The sugarcane department in Uttar Pradesh, the country’s largest sugarcane and sugar producer, is mulling the use of plastic waste for construction of ‘sugarcane roads’ for cutting costs and promoting green technology.
‘Sugarcane road’ is the name given to a road constructed by the UP sugarcane department linking cane fields to the nearest mill or highways for faster movement of the cash crop. Currently, the department maintains about 8,000 km of ‘sugarcane roads’ in UP. Last year, the department had constructed or repaired 1,800 km of roads at a cost of Rs 3.50 billion. This year, he department has the target of developing 250 km of ‘sugarcane roads’.
The department would adopt the plastic waste technology as recognized by the Central Road Research Institute (CRRI), which has been successfully utilised in Tatanagar (Jamshedpur), Mumbai and Tamil Nadu for road construction.
According to UP sugarcane commissioner Sanjay Bhoosreddy, who is piloting this project, the cost of road construction would fall by almost Rs 40,000 per km by mixing plastic waste in bitumen even as the cost of maintenance is zero and it gives greater durability. “There is no emission of toxic gases as well during road construction and the use of plastic waste would further boost recycling of harmful wastes. The plastic component increases the strength of roads and makes it water resistant.”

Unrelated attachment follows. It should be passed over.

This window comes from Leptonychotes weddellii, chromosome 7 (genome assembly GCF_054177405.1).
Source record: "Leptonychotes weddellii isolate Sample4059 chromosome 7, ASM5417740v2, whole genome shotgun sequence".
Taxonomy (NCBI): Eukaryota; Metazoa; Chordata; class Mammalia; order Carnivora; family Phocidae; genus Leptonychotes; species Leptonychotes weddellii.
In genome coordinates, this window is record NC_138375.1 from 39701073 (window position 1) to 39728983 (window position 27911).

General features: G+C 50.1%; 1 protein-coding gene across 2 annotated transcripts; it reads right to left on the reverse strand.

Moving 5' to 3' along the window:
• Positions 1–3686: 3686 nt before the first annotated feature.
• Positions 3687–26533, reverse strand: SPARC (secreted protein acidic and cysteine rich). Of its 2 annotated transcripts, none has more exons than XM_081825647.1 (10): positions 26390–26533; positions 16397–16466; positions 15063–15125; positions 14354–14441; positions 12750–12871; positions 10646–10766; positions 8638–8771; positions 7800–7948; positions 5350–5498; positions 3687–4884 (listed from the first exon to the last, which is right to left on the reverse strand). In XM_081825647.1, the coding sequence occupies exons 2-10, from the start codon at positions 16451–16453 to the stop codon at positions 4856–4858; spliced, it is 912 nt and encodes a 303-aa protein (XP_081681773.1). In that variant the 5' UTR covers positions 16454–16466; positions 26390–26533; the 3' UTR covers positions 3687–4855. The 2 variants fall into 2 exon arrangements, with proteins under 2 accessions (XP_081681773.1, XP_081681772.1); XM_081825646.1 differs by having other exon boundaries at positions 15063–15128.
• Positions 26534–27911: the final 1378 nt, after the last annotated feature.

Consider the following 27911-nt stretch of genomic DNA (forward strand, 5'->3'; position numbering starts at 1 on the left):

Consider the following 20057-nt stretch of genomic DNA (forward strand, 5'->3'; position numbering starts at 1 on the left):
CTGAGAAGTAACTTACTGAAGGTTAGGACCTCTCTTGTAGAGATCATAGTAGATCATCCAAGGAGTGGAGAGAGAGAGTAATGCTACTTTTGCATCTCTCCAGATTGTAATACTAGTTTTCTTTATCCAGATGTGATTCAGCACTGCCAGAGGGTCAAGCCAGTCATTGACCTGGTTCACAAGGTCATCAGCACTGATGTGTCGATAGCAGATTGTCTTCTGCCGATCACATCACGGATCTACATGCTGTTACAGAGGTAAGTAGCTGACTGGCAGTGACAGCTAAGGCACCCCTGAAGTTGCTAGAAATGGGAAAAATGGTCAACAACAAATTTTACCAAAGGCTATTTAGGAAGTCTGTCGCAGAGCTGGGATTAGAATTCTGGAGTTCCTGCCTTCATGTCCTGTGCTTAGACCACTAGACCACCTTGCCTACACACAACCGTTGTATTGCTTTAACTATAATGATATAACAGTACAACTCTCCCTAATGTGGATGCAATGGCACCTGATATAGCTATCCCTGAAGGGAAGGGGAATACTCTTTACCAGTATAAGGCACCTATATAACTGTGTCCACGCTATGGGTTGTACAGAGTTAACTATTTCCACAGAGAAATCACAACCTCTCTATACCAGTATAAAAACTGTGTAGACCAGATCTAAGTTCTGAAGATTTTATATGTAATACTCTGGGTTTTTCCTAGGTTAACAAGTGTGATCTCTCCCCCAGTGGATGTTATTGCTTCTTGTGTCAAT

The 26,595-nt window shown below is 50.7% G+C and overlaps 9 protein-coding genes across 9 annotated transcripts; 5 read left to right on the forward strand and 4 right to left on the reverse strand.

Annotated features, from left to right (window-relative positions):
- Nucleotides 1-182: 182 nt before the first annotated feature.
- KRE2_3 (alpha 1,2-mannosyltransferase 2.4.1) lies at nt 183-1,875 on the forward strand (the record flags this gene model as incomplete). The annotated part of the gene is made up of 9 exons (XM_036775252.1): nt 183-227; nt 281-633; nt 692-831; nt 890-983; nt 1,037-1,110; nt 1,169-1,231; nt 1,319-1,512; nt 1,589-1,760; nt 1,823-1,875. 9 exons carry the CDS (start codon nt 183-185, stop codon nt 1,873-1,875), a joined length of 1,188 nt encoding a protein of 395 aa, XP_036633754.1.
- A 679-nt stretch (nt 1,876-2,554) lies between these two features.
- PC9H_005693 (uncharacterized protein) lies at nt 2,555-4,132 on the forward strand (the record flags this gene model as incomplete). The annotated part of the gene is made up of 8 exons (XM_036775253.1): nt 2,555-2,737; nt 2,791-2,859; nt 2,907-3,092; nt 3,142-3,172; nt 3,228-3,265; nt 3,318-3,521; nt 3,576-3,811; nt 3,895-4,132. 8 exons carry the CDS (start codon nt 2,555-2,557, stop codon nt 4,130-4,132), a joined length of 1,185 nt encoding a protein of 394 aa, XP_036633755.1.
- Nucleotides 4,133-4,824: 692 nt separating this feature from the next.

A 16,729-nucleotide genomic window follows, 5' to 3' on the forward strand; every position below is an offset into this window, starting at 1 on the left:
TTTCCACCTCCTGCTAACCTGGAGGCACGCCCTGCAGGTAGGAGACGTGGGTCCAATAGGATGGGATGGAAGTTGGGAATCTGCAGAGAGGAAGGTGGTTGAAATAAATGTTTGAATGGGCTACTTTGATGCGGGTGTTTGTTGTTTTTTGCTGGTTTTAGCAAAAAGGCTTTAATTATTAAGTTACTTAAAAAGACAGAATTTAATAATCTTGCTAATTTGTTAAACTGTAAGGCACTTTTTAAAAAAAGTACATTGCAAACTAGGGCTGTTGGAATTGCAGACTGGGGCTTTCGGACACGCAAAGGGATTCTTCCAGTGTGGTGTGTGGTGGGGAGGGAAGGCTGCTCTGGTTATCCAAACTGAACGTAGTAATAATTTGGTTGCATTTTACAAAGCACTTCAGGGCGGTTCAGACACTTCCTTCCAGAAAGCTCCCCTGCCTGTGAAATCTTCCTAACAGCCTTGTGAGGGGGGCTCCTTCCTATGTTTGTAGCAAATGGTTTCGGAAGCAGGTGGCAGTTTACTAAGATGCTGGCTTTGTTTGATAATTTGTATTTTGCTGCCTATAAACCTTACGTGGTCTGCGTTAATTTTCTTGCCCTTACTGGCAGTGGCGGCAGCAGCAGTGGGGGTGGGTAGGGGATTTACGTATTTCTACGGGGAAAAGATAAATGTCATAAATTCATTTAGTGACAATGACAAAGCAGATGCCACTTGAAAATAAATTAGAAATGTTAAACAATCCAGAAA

The department would procure plastic grain/pellets produced from plastic waste for road construction or source it from the respective municipal bodies. According to estimates, plastic material accounts for 5% of the municipal solid waste. Bhoosreddy said owing to lack of recycling, plastic waste ends up choking the drainage system or get consumed by stray animals. On the other hand, if burnt, it releases toxic gases in the air posing health risk for humans. “During 2018-19, we are targetting to lay 155 km of new roads apart from upgrading other existing roads.”
In this process, the aggregate gravel used in road construction is coated with plastic layer and later bitumen is added. Bitumen is obtained from refining of petroleum, which is imported. Thus using plastic waste would replace bitumen and save precious foreign exchange as well, he noted.
Meanwhile, the department would use plastic waste in constructing a km of ‘sugarcane road in Sitapur district near Lucknow in the first phase. Depending upon the success of the pilot project, the department would further its endeavour, which is estimated to utilise over 207 tonnes of plastic waste in its new and existing roads.
Bhoosreddy has convened a meeting with senior officials of the Flexible Pavement Division of CRRI apart from other stakeholders tomorrow to take forward the agenda and create a roadmap in this regard. He underlined that apart from being economical, the primarily reason was the conservation of ecology through such steps.